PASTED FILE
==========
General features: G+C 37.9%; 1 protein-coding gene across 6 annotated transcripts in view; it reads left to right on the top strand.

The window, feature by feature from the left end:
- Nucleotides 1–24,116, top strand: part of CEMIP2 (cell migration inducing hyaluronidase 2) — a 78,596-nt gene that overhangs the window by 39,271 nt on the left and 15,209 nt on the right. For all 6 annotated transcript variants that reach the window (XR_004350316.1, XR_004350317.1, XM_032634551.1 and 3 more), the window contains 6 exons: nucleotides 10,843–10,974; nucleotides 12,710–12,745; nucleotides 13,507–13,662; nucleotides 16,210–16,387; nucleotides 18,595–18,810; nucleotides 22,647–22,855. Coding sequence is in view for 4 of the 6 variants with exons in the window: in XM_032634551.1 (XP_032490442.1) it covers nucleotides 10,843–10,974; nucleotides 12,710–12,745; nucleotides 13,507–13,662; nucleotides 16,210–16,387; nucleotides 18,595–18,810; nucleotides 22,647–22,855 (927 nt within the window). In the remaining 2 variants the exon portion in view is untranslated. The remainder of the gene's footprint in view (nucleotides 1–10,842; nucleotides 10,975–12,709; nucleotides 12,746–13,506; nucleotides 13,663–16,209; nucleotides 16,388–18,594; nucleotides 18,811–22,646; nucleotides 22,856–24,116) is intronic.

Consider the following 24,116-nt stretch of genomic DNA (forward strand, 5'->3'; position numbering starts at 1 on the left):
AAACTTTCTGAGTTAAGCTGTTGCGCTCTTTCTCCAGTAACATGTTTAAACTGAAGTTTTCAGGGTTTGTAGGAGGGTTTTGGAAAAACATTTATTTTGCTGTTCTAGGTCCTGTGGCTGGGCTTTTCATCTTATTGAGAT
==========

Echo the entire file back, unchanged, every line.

General features: G+C 37.9%; 1 protein-coding gene across 6 annotated transcripts in view; it reads left to right on the top strand.

The window, feature by feature from the left end:
- Nucleotides 1–24,116, top strand: part of CEMIP2 (cell migration inducing hyaluronidase 2) — a 78,596-nt gene that overhangs the window by 39,271 nt on the left and 15,209 nt on the right. For all 6 annotated transcript variants that reach the window (XR_004350316.1, XR_004350317.1, XM_032634551.1 and 3 more), the window contains 6 exons: nucleotides 10,843–10,974; nucleotides 12,710–12,745; nucleotides 13,507–13,662; nucleotides 16,210–16,387; nucleotides 18,595–18,810; nucleotides 22,647–22,855. Coding sequence is in view for 4 of the 6 variants with exons in the window: in XM_032634551.1 (XP_032490442.1) it covers nucleotides 10,843–10,974; nucleotides 12,710–12,745; nucleotides 13,507–13,662; nucleotides 16,210–16,387; nucleotides 18,595–18,810; nucleotides 22,647–22,855 (927 nt within the window). In the remaining 2 variants the exon portion in view is untranslated. The remainder of the gene's footprint in view (nucleotides 1–10,842; nucleotides 10,975–12,709; nucleotides 12,746–13,506; nucleotides 13,663–16,209; nucleotides 16,388–18,594; nucleotides 18,811–22,646; nucleotides 22,856–24,116) is intronic.

Consider the following 24,116-nt stretch of genomic DNA (forward strand, 5'->3'; position numbering starts at 1 on the left):
AAACTTTCTGAGTTAAGCTGTTGCGCTCTTTCTCCAGTAACATGTTTAAACTGAAGTTTTCAGGGTTTGTAGGAGGGTTTTGGAAAAACATTTATTTTGCTGTTCTAGGTCCTGTGGCTGGGCTTTTCATCTTATTGAGAT